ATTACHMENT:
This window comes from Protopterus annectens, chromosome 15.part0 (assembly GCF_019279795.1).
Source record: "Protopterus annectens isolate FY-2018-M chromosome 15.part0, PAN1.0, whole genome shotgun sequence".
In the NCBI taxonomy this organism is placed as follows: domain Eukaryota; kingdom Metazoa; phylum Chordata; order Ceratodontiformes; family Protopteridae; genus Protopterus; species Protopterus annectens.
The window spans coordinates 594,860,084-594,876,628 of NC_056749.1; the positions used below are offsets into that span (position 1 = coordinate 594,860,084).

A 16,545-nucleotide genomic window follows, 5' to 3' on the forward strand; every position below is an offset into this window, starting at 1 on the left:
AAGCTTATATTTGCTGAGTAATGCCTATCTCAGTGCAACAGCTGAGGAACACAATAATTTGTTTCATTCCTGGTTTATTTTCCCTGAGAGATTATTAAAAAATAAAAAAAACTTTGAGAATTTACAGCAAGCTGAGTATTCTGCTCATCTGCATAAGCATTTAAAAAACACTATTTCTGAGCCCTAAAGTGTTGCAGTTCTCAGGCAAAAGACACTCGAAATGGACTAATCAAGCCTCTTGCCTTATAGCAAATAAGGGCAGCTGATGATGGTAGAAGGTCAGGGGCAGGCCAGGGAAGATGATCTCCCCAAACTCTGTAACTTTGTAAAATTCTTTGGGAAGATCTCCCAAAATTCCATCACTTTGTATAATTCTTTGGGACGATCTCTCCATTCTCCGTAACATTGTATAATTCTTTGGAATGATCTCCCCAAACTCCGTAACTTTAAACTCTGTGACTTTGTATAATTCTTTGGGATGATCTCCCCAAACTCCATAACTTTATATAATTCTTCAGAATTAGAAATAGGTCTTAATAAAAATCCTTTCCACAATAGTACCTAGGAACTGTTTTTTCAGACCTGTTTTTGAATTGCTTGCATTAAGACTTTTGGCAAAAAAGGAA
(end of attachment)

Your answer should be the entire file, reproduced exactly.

This window comes from Protopterus annectens, chromosome 15.part0 (assembly GCF_019279795.1).
Source record: "Protopterus annectens isolate FY-2018-M chromosome 15.part0, PAN1.0, whole genome shotgun sequence".
In the NCBI taxonomy this organism is placed as follows: domain Eukaryota; kingdom Metazoa; phylum Chordata; order Ceratodontiformes; family Protopteridae; genus Protopterus; species Protopterus annectens.
The window spans coordinates 594,860,084-594,876,628 of NC_056749.1; the positions used below are offsets into that span (position 1 = coordinate 594,860,084).

A 16,545-nucleotide genomic window follows, 5' to 3' on the forward strand; every position below is an offset into this window, starting at 1 on the left:
AAGCTTATATTTGCTGAGTAATGCCTATCTCAGTGCAACAGCTGAGGAACACAATAATTTGTTTCATTCCTGGTTTATTTTCCCTGAGAGATTATTAAAAAATAAAAAAAACTTTGAGAATTTACAGCAAGCTGAGTATTCTGCTCATCTGCATAAGCATTTAAAAAACACTATTTCTGAGCCCTAAAGTGTTGCAGTTCTCAGGCAAAAGACACTCGAAATGGACTAATCAAGCCTCTTGCCTTATAGCAAATAAGGGCAGCTGATGATGGTAGAAGGTCAGGGGCAGGCCAGGGAAGATGATCTCCCCAAACTCTGTAACTTTGTAAAATTCTTTGGGAAGATCTCCCAAAATTCCATCACTTTGTATAATTCTTTGGGACGATCTCTCCATTCTCCGTAACATTGTATAATTCTTTGGAATGATCTCCCCAAACTCCGTAACTTTAAACTCTGTGACTTTGTATAATTCTTTGGGATGATCTCCCCAAACTCCATAACTTTATATAATTCTTCAGAATTAGAAATAGGTCTTAATAAAAATCCTTTCCACAATAGTACCTAGGAACTGTTTTTTCAGACCTGTTTTTGAATTGCTTGCATTAAGACTTTTGGCAAAAAAGGAA